Interview with Phyllis Anne Duncan, author of Fences and Other Stories & Blood Vengeance and Other Stories.
Why are you taking part in the author blog challenge and what do you hope to achieve?
I have two e-books that just came out and would like to get them exposed a bit more. Both are collections of short stories, available at Amazon.com. Fences and Other Stories is a collection of literary and speculative fiction short stories. Blood Vengeance and Other Stories is a collection of stories in the espionage genre, featuring a pair of characters who are great fun to write.
How long have you been writing for?
Ha, ha, that’s a tough one. When I was in third grade and got my weekly list of spelling words, I was supposed to use each correctly in a sentence. I, however, connected all the sentences into a little story–usually about horses, which were my obsession then. So, you could say I’ve been writing a half-century! Professionally, I started writing non-fiction for a consortium of aviation insurance companies and the Federal Aviation Administration in 1976.
What would you say is the most difficult part of writing a book?
I can usually visualize the beginning and the ending quite well. It’s all the middle bits that I struggle with–what’s enough, what’s too much, what’s going to happen. The middle section of any work I’m in the middle of starts out as a series of disjointed scenes. It seems once I get them down, going back and doing the transitional matter is a bit easier.
What genre do you generally write?
What I’ve written the most of is espionage fiction, I hope in the mien of John le Carre and Alan Furst, but I also write literary fiction, particularly short stories, and some sci-fi or speculative fiction. I’ve been exploring flash fiction for the past year and have been very eclectic with that.
Do you have a favourite author and why?
My favorite author changes a lot. I have a list. 😉 Right now Margaret Atwood is atop it, but that will shift, too, as I read something I particularly like.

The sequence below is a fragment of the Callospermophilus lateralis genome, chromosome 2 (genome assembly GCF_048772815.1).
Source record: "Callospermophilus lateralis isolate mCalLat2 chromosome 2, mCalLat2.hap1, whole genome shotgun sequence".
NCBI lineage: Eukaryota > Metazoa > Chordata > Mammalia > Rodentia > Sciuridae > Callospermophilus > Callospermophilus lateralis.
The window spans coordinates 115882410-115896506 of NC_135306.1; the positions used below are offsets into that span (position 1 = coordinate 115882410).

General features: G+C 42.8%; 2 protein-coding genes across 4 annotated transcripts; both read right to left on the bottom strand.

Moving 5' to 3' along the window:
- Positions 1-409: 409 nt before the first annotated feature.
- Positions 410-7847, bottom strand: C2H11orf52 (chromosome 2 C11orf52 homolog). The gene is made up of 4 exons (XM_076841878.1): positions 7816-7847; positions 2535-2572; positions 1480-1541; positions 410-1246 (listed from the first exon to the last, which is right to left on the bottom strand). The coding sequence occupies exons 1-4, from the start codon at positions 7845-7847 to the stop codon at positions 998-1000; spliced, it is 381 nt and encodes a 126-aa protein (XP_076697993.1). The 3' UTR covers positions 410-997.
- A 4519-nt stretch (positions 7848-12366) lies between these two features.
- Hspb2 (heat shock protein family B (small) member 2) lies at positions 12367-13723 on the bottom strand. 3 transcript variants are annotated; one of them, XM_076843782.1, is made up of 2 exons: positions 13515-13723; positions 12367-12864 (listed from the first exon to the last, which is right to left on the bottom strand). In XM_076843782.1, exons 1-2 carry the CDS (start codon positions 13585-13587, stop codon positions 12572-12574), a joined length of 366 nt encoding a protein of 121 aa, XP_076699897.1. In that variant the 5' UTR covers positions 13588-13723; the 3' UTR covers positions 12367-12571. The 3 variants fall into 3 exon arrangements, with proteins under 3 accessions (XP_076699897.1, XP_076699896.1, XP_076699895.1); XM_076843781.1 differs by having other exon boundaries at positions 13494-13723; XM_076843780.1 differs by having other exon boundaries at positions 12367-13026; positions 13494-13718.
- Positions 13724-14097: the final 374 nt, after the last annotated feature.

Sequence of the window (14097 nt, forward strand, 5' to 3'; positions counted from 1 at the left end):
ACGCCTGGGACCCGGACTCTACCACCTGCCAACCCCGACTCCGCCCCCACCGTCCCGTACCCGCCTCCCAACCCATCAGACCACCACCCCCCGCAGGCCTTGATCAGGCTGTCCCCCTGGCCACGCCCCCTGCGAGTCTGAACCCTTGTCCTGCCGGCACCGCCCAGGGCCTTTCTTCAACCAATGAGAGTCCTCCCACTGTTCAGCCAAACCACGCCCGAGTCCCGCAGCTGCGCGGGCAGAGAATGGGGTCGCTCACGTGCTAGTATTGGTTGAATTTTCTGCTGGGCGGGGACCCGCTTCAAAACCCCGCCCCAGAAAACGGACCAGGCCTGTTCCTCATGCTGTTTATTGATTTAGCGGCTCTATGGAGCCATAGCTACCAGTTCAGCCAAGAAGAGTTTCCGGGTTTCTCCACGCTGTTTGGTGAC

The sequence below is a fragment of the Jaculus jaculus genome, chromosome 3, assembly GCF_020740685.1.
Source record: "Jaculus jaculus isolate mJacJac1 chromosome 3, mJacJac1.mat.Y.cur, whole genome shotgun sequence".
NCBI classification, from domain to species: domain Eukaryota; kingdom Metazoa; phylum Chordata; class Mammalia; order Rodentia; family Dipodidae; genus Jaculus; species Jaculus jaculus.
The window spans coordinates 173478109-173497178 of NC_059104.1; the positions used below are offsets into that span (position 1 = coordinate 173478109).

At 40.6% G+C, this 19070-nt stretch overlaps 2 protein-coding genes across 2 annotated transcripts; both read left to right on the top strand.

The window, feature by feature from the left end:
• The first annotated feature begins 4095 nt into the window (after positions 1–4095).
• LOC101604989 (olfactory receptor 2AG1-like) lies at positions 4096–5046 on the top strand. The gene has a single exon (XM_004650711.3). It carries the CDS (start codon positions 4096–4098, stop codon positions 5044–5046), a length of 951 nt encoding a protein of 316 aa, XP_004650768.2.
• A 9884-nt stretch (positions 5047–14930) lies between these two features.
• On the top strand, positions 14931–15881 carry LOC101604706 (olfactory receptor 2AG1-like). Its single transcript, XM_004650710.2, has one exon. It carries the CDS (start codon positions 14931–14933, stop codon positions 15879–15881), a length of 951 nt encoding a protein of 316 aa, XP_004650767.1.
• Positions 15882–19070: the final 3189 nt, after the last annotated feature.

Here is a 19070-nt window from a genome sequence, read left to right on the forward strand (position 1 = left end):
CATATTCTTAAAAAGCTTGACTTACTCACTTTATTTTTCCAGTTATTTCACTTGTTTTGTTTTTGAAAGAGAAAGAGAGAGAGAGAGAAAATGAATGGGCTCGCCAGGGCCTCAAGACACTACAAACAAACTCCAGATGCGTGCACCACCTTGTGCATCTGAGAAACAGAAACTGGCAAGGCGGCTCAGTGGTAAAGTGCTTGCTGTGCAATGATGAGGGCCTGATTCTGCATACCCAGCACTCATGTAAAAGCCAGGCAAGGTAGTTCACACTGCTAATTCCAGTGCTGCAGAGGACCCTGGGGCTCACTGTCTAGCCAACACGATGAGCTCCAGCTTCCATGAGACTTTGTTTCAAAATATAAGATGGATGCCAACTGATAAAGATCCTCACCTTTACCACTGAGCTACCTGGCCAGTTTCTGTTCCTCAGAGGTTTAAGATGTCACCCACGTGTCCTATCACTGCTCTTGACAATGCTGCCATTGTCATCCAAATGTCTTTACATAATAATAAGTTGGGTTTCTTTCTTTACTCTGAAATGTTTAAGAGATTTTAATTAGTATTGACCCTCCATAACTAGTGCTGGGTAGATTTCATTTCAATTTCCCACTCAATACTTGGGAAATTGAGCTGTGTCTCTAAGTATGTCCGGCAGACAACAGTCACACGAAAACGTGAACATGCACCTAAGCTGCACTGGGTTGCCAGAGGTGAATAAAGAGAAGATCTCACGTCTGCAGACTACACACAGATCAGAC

What is your book called and how did you choose this title?
When my two e-books were a print edition only, the title was Rarely Well-Behaved (now out of print). I took that from a quote by the historian Laurel Thatcher Ulrich–“Well behaved women rarely make history.” (It turns out people have misquoted her for years; it’s really “Well-behaved women seldom make history.”) Each of the stories features a woman who makes a non-traditional choice. When I decided I wanted to make Rarely Well-Behaved into an e-book, I separated it into two sets of stories because I wanted the espionage stories in particular to stand alone. Both of the e-books are named for my favorite story from each book, “Fences” and “Blood Vengeance.”
Fences and Other Stories is a collection of fictionalized versions of family stories and legends, plus a couple of my attempts at political commentary through fiction and science fiction. Blood Vengeance and Other Stories features a pair of spies, who just happened to be married, who deal with issues from the Balkans to Northern Ireland to America’s right-wing extremists.
Has your book been published and how did you go about this?
Rarely Well Behaved was published 12 years ago when I was a runner up in a short story contest with the story, “Blood Vengeance.” The runners up got a contract with the on-demand publisher iUniverse, and I decided to use that to publish a book.
Approximately how long did it take you to finish your book?
The above-mentioned publishing contract had a quick turn-around, so to finish and edit enough short stories to make a decent sized collection took me about 90 days. Now, most of the stories existed before that, but I wanted to make certain they were as perfect as I could get them. From winning the contract to publication was about five months. However, so that it doesn’t seem easy, I’ve been working on a trilogy about an act of domestic terrorism for 15 years.
What advice would you give aspiring authors?